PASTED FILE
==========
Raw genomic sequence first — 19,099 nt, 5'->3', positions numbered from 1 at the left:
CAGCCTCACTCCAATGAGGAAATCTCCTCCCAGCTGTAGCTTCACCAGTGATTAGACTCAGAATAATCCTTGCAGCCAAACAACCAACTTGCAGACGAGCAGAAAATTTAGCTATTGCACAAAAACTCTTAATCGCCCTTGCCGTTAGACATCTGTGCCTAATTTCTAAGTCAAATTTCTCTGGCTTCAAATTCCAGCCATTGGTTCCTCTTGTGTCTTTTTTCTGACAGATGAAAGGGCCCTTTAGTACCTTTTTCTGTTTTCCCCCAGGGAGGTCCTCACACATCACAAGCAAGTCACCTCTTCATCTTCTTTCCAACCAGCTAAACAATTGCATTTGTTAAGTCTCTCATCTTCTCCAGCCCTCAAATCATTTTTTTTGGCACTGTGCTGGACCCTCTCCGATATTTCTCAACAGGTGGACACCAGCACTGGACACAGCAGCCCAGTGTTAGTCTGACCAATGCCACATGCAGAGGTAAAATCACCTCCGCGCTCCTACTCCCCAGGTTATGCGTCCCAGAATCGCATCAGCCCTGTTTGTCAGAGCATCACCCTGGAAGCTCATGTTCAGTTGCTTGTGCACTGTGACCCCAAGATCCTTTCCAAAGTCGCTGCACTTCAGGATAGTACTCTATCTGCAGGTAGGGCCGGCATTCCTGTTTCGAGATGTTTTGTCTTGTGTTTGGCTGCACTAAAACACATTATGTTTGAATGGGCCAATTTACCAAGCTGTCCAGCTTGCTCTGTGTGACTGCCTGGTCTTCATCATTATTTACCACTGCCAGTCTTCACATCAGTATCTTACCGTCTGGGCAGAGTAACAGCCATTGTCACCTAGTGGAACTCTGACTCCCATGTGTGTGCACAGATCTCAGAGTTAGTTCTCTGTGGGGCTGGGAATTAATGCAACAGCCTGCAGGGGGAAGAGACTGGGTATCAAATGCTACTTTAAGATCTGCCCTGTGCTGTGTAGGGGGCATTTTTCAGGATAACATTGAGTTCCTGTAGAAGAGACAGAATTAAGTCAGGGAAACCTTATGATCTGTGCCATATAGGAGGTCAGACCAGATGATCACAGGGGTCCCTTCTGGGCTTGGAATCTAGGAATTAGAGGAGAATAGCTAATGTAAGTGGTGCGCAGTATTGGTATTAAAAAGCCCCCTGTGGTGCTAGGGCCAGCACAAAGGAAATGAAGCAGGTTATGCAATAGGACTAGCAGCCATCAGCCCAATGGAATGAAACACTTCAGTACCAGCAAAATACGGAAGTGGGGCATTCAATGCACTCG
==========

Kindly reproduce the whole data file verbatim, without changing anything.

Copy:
Raw genomic sequence first — 19,099 nt, 5'->3', positions numbered from 1 at the left:
CAGCCTCACTCCAATGAGGAAATCTCCTCCCAGCTGTAGCTTCACCAGTGATTAGACTCAGAATAATCCTTGCAGCCAAACAACCAACTTGCAGACGAGCAGAAAATTTAGCTATTGCACAAAAACTCTTAATCGCCCTTGCCGTTAGACATCTGTGCCTAATTTCTAAGTCAAATTTCTCTGGCTTCAAATTCCAGCCATTGGTTCCTCTTGTGTCTTTTTTCTGACAGATGAAAGGGCCCTTTAGTACCTTTTTCTGTTTTCCCCCAGGGAGGTCCTCACACATCACAAGCAAGTCACCTCTTCATCTTCTTTCCAACCAGCTAAACAATTGCATTTGTTAAGTCTCTCATCTTCTCCAGCCCTCAAATCATTTTTTTTGGCACTGTGCTGGACCCTCTCCGATATTTCTCAACAGGTGGACACCAGCACTGGACACAGCAGCCCAGTGTTAGTCTGACCAATGCCACATGCAGAGGTAAAATCACCTCCGCGCTCCTACTCCCCAGGTTATGCGTCCCAGAATCGCATCAGCCCTGTTTGTCAGAGCATCACCCTGGAAGCTCATGTTCAGTTGCTTGTGCACTGTGACCCCAAGATCCTTTCCAAAGTCGCTGCACTTCAGGATAGTACTCTATCTGCAGGTAGGGCCGGCATTCCTGTTTCGAGATGTTTTGTCTTGTGTTTGGCTGCACTAAAACACATTATGTTTGAATGGGCCAATTTACCAAGCTGTCCAGCTTGCTCTGTGTGACTGCCTGGTCTTCATCATTATTTACCACTGCCAGTCTTCACATCAGTATCTTACCGTCTGGGCAGAGTAACAGCCATTGTCACCTAGTGGAACTCTGACTCCCATGTGTGTGCACAGATCTCAGAGTTAGTTCTCTGTGGGGCTGGGAATTAATGCAACAGCCTGCAGGGGGAAGAGACTGGGTATCAAATGCTACTTTAAGATCTGCCCTGTGCTGTGTAGGGGGCATTTTTCAGGATAACATTGAGTTCCTGTAGAAGAGACAGAATTAAGTCAGGGAAACCTTATGATCTGTGCCATATAGGAGGTCAGACCAGATGATCACAGGGGTCCCTTCTGGGCTTGGAATCTAGGAATTAGAGGAGAATAGCTAATGTAAGTGGTGCGCAGTATTGGTATTAAAAAGCCCCCTGTGGTGCTAGGGCCAGCACAAAGGAAATGAAGCAGGTTATGCAATAGGACTAGCAGCCATCAGCCCAATGGAATGAAACACTTCAGTACCAGCAAAATACGGAAGTGGGGCATTCAATGCACTCG